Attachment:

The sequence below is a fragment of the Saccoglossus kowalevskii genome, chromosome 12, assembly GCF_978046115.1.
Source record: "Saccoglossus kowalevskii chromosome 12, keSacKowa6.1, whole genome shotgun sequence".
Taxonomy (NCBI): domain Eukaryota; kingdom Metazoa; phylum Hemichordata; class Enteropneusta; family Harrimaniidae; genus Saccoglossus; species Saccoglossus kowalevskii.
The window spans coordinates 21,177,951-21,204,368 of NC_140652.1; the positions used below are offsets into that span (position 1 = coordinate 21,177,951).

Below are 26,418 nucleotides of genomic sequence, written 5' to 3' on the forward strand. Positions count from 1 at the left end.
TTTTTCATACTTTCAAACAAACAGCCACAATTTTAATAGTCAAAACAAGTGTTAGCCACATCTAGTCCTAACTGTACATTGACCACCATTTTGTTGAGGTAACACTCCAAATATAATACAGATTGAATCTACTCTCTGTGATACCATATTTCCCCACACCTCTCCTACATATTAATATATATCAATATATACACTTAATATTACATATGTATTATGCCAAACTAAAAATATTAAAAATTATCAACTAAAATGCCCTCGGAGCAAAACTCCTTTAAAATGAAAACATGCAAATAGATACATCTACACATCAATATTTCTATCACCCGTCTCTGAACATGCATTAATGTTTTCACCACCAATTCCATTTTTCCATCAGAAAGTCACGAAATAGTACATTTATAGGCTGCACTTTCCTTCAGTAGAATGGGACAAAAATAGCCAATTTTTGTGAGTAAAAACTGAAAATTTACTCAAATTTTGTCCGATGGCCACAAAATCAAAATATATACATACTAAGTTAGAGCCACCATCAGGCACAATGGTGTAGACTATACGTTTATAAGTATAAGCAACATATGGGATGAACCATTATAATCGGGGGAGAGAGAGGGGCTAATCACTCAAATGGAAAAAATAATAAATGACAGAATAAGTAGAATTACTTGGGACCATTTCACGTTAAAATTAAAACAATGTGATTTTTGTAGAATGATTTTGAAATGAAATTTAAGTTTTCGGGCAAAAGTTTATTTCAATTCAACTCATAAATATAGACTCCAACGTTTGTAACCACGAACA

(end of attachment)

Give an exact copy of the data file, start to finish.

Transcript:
The sequence below is a fragment of the Saccoglossus kowalevskii genome, chromosome 12, assembly GCF_978046115.1.
Source record: "Saccoglossus kowalevskii chromosome 12, keSacKowa6.1, whole genome shotgun sequence".
Taxonomy (NCBI): domain Eukaryota; kingdom Metazoa; phylum Hemichordata; class Enteropneusta; family Harrimaniidae; genus Saccoglossus; species Saccoglossus kowalevskii.
The window spans coordinates 21,177,951-21,204,368 of NC_140652.1; the positions used below are offsets into that span (position 1 = coordinate 21,177,951).

Below are 26,418 nucleotides of genomic sequence, written 5' to 3' on the forward strand. Positions count from 1 at the left end.
TTTTTCATACTTTCAAACAAACAGCCACAATTTTAATAGTCAAAACAAGTGTTAGCCACATCTAGTCCTAACTGTACATTGACCACCATTTTGTTGAGGTAACACTCCAAATATAATACAGATTGAATCTACTCTCTGTGATACCATATTTCCCCACACCTCTCCTACATATTAATATATATCAATATATACACTTAATATTACATATGTATTATGCCAAACTAAAAATATTAAAAATTATCAACTAAAATGCCCTCGGAGCAAAACTCCTTTAAAATGAAAACATGCAAATAGATACATCTACACATCAATATTTCTATCACCCGTCTCTGAACATGCATTAATGTTTTCACCACCAATTCCATTTTTCCATCAGAAAGTCACGAAATAGTACATTTATAGGCTGCACTTTCCTTCAGTAGAATGGGACAAAAATAGCCAATTTTTGTGAGTAAAAACTGAAAATTTACTCAAATTTTGTCCGATGGCCACAAAATCAAAATATATACATACTAAGTTAGAGCCACCATCAGGCACAATGGTGTAGACTATACGTTTATAAGTATAAGCAACATATGGGATGAACCATTATAATCGGGGGAGAGAGAGGGGCTAATCACTCAAATGGAAAAAATAATAAATGACAGAATAAGTAGAATTACTTGGGACCATTTCACGTTAAAATTAAAACAATGTGATTTTTGTAGAATGATTTTGAAATGAAATTTAAGTTTTCGGGCAAAAGTTTATTTCAATTCAACTCATAAATATAGACTCCAACGTTTGTAACCACGAACA